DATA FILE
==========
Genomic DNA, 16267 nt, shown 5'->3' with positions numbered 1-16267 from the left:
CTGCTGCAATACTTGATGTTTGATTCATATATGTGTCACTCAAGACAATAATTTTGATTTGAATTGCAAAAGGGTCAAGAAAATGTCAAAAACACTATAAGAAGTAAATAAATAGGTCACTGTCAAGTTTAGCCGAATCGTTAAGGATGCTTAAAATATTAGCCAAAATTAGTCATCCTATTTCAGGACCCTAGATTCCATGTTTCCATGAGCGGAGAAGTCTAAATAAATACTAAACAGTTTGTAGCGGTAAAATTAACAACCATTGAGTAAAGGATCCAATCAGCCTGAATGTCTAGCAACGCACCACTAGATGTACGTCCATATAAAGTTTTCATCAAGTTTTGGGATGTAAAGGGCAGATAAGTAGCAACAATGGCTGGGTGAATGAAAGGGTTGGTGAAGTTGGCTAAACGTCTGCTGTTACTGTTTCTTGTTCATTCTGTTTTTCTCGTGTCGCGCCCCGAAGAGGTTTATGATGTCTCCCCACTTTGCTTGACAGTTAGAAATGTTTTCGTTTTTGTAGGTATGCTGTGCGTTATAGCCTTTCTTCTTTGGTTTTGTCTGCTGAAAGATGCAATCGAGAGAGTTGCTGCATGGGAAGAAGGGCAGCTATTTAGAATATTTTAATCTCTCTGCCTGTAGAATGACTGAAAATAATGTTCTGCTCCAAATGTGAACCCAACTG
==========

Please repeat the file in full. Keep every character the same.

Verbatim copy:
Genomic DNA, 16267 nt, shown 5'->3' with positions numbered 1-16267 from the left:
CTGCTGCAATACTTGATGTTTGATTCATATATGTGTCACTCAAGACAATAATTTTGATTTGAATTGCAAAAGGGTCAAGAAAATGTCAAAAACACTATAAGAAGTAAATAAATAGGTCACTGTCAAGTTTAGCCGAATCGTTAAGGATGCTTAAAATATTAGCCAAAATTAGTCATCCTATTTCAGGACCCTAGATTCCATGTTTCCATGAGCGGAGAAGTCTAAATAAATACTAAACAGTTTGTAGCGGTAAAATTAACAACCATTGAGTAAAGGATCCAATCAGCCTGAATGTCTAGCAACGCACCACTAGATGTACGTCCATATAAAGTTTTCATCAAGTTTTGGGATGTAAAGGGCAGATAAGTAGCAACAATGGCTGGGTGAATGAAAGGGTTGGTGAAGTTGGCTAAACGTCTGCTGTTACTGTTTCTTGTTCATTCTGTTTTTCTCGTGTCGCGCCCCGAAGAGGTTTATGATGTCTCCCCACTTTGCTTGACAGTTAGAAATGTTTTCGTTTTTGTAGGTATGCTGTGCGTTATAGCCTTTCTTCTTTGGTTTTGTCTGCTGAAAGATGCAATCGAGAGAGTTGCTGCATGGGAAGAAGGGCAGCTATTTAGAATATTTTAATCTCTCTGCCTGTAGAATGACTGAAAATAATGTTCTGCTCCAAATGTGAACCCAACTG